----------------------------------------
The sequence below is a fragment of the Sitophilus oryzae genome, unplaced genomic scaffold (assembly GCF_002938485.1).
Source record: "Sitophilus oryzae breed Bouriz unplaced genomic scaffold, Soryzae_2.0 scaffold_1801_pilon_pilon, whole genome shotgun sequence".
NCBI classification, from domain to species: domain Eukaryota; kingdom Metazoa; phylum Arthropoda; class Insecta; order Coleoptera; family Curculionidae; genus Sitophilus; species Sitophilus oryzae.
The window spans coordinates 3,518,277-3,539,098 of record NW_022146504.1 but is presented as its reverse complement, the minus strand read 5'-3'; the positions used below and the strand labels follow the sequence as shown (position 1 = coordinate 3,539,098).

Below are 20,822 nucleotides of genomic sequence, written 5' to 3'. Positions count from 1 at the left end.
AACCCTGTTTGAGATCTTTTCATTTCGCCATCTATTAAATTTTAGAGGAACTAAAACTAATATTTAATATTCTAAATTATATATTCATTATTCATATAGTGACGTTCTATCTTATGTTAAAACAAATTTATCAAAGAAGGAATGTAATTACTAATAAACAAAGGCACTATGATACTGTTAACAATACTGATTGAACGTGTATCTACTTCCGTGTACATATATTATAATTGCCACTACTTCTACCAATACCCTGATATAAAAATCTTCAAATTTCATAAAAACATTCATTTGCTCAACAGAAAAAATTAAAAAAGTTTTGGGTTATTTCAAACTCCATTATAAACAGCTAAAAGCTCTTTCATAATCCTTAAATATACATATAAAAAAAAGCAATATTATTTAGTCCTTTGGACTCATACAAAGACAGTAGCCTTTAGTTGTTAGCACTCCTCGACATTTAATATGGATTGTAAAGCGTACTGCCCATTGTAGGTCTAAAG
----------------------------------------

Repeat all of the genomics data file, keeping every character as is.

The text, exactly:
The sequence below is a fragment of the Sitophilus oryzae genome, unplaced genomic scaffold (assembly GCF_002938485.1).
Source record: "Sitophilus oryzae breed Bouriz unplaced genomic scaffold, Soryzae_2.0 scaffold_1801_pilon_pilon, whole genome shotgun sequence".
NCBI classification, from domain to species: domain Eukaryota; kingdom Metazoa; phylum Arthropoda; class Insecta; order Coleoptera; family Curculionidae; genus Sitophilus; species Sitophilus oryzae.
The window spans coordinates 3,518,277-3,539,098 of record NW_022146504.1 but is presented as its reverse complement, the minus strand read 5'-3'; the positions used below and the strand labels follow the sequence as shown (position 1 = coordinate 3,539,098).

Below are 20,822 nucleotides of genomic sequence, written 5' to 3'. Positions count from 1 at the left end.
AACCCTGTTTGAGATCTTTTCATTTCGCCATCTATTAAATTTTAGAGGAACTAAAACTAATATTTAATATTCTAAATTATATATTCATTATTCATATAGTGACGTTCTATCTTATGTTAAAACAAATTTATCAAAGAAGGAATGTAATTACTAATAAACAAAGGCACTATGATACTGTTAACAATACTGATTGAACGTGTATCTACTTCCGTGTACATATATTATAATTGCCACTACTTCTACCAATACCCTGATATAAAAATCTTCAAATTTCATAAAAACATTCATTTGCTCAACAGAAAAAATTAAAAAAGTTTTGGGTTATTTCAAACTCCATTATAAACAGCTAAAAGCTCTTTCATAATCCTTAAATATACATATAAAAAAAAGCAATATTATTTAGTCCTTTGGACTCATACAAAGACAGTAGCCTTTAGTTGTTAGCACTCCTCGACATTTAATATGGATTGTAAAGCGTACTGCCCATTGTAGGTCTAAAG